Hackers Get Away with Tens of Millions of Dollars Worth of Cryptocurrency

A bug within a crypto finance system known as MonoX allowed hackers to steal over $30 million worth of cryptocurrency
Duncan Lambden

An unknown hacker or hacker group has taken advantage of a vulnerability within MonoX Finance, a cryptocurrency service. They used this exploit to steal approximately $31 million worth of cryptocurrency, after artificially inflating the price.

This vulnerability was found in their system that lets them draft smart contracts. This exploit allowed the hacker to exchange one cryptocurrency token for another of the same type but for a different value, which should be impossible.

For some, one of the biggest appealing factors of cryptocurrency is the lack of a central governing body. With normal currency, the government can impose taxes and fees onto transactions, but cryptocurrency has no such body. This, however, means that there is little to no law when something does go wrong.

What Did the Hackers Do?

How exactly did this heist take place? After all, cryptocurrency blockchains are supposed to be some of the most secure online services in the world, so the fact that someone could not only figure out an exploit, but also escape with that much money, is noteworthy to say the least.

An internal accounting error within MonoX Finance let the culprit inflate the price of the MONO token and then use it to cash out $31 million worth of Ethereum and Polygon tokens. This was done by altering the sell price without changing the buy price, meaning that the transactions were weighed heavily in their favor.

This exploit was allowed to happen specifically due to a feature known as Smart Contracts, which are essentially automated scripts that are activated under certain conditions. However, since these scripts are automated, there is no human to look at each case and gauge whether it's a good idea or not, meaning that they can be manipulated under the right circumstances.

“These kinds of attacks are common in smart contracts, because many developers do not put in the legwork to define security properties for their code… They had audits, but if the audits only state that a smart person looked at the code for a given period of time, then the results are of limited value. Smart contracts need testable evidence that they do what you intend and only what you intend. That means defined security properties and techniques employed to evaluate them,” said Dan Guido, expert in the securing of smart contracts.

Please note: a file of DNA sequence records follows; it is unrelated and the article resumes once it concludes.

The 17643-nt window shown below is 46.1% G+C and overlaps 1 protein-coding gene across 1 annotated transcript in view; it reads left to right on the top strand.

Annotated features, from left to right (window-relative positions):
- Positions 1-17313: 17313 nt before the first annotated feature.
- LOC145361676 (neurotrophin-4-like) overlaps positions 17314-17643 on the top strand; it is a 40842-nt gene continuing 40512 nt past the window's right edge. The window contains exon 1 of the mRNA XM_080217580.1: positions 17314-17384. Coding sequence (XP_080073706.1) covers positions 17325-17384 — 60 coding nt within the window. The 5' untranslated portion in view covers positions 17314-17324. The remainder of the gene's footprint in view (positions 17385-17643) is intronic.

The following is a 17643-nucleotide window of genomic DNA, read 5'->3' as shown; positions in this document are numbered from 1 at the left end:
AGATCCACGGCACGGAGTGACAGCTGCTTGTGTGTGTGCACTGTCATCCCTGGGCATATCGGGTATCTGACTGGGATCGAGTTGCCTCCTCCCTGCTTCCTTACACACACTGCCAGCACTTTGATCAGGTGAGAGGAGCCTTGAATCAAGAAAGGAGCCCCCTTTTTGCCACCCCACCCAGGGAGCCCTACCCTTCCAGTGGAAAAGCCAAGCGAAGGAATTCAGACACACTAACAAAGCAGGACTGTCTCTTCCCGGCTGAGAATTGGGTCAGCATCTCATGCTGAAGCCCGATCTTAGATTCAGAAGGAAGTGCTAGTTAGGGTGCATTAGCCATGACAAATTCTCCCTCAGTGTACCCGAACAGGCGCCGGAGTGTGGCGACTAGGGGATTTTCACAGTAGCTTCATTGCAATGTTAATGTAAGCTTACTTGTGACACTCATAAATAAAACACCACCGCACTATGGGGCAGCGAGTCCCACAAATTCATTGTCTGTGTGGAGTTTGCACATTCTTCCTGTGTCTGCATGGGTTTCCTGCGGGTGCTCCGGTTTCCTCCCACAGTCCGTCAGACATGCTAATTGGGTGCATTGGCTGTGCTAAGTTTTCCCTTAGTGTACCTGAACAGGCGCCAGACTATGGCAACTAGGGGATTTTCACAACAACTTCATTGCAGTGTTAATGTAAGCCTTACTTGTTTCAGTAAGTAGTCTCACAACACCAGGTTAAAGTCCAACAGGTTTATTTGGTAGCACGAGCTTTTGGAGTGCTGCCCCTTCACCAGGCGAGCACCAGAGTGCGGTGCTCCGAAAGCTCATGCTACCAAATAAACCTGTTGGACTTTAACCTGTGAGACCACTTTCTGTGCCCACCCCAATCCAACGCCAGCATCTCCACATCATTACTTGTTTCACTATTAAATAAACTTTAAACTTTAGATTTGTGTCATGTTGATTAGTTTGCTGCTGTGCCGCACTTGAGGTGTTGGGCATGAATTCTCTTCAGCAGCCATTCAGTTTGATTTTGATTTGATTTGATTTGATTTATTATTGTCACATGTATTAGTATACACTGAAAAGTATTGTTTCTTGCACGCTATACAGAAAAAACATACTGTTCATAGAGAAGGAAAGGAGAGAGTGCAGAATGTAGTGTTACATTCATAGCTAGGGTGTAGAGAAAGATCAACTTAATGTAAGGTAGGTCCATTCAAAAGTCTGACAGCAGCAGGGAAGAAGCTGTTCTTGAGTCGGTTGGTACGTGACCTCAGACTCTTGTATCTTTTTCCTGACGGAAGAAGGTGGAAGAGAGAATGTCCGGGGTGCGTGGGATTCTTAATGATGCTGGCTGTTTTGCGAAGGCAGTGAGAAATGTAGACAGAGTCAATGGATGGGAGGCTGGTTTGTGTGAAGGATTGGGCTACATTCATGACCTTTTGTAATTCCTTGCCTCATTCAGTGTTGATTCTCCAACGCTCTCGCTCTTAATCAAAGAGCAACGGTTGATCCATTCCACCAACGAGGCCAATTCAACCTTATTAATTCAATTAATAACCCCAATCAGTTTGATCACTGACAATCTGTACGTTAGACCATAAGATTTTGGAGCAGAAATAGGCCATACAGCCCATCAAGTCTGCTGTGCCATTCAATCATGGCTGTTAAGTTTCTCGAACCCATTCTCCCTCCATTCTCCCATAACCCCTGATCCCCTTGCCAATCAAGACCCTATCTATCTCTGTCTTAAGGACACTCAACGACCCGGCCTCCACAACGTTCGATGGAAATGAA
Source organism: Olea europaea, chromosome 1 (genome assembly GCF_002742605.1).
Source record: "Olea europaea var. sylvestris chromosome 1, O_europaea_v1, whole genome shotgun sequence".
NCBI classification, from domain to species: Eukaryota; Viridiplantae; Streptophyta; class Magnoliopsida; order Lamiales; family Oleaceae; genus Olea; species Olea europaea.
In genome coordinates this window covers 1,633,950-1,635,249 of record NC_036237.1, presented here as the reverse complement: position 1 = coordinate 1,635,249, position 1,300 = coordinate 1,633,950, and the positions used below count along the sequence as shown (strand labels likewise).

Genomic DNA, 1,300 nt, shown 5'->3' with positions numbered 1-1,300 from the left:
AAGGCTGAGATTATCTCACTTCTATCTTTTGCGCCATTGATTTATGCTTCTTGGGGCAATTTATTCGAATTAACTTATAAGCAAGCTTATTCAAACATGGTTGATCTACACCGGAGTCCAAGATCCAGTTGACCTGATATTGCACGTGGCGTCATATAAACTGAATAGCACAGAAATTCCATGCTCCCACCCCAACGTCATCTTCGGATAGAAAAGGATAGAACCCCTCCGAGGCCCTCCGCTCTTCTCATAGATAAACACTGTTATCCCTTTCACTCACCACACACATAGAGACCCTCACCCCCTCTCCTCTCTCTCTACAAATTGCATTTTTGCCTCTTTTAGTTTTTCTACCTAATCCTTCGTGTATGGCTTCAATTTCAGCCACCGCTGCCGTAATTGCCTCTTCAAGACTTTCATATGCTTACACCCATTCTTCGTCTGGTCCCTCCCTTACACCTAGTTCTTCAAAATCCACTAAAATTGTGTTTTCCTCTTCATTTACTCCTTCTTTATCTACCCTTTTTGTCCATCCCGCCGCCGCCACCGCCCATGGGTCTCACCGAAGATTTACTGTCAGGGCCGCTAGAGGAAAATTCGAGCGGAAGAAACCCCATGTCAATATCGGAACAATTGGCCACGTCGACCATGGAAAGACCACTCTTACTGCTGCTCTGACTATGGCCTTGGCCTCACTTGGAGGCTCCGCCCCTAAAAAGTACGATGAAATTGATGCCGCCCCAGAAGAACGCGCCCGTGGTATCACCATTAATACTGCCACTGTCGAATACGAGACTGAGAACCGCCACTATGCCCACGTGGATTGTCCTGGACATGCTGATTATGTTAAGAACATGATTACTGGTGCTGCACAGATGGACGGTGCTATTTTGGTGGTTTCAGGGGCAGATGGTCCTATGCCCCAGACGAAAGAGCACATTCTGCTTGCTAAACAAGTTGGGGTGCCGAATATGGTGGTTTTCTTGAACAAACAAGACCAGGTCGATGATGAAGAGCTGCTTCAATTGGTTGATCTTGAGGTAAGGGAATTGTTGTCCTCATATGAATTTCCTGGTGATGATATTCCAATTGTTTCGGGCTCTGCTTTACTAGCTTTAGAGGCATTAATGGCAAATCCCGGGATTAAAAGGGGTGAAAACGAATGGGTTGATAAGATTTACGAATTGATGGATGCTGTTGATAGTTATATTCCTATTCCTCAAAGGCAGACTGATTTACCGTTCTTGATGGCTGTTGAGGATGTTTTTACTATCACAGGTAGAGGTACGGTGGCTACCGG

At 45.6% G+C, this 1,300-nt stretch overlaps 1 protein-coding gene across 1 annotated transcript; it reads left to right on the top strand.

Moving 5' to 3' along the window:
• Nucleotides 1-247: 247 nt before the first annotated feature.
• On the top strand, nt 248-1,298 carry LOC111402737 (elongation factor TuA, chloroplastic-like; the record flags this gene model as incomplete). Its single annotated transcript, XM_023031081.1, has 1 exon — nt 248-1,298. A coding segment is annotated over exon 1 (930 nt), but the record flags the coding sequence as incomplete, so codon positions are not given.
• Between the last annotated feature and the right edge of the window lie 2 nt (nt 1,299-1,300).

While this attack is enormous, it's not the first to occur under similar circumstances. Similar attacks have occurred to other financial firms that deal in cryptocurrency, like Indexed Finance losing $16 million due to index pool management.

The Future of Cyber Security and Cryptocurrency

As mentioned, one of the main draws of cryptocurrency is the ability to trade currencies and goods without having to pass through the government's mandated taxes or fees. And due to the relative newness of cryptocurrency, government regulations are still struggling to keep up.

However, this is a bit of a double-edged sword. While not having to live under regulations sounds nice, that means when something like this happens, the legality of the whole situation is far grayer than it would be if someone had robbed a bank or government building.

The more things like this happen, the more that governments will likely be pressured to impose stricter regulations on the world of cryptocurrency in general. In fact, federal bank agencies issued a statement outlining their 2022 roadmap in regard to cryptocurrency regulation. The relevant agencies stated that they were looking to:

“Provide coordinated and timely clarity where appropriate to promote safety and soundness, consumer protection, and compliance with applicable laws and regulations, including anti-money laundering and illicit finance statutes and rules.”

What this means is still slightly up in the air, but it's a borderline guarantee that the crypto world is headed for more federal regulation, despite the fact that a large portion of the crypto user base is likely opposed to this development. However, if it stops multi-million-dollar attacks from taking place, then it's hard to argue against regulations too strongly.

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Duncan (BA in English Textual Studies and Game Design) is an Australian-born writer for Tech.Co. His articles focus on website builders, and business software that allows small businesses to improve their efficiency or reach, with an emphasis on digital marketing or accounting. He has written for Website Builder Expert and MarTech Series, and has been featured in Forbes. In his free time, Duncan loves to deconstruct video games, which means that his loved ones are keenly concerned about the amount of time he spends looking at screens.

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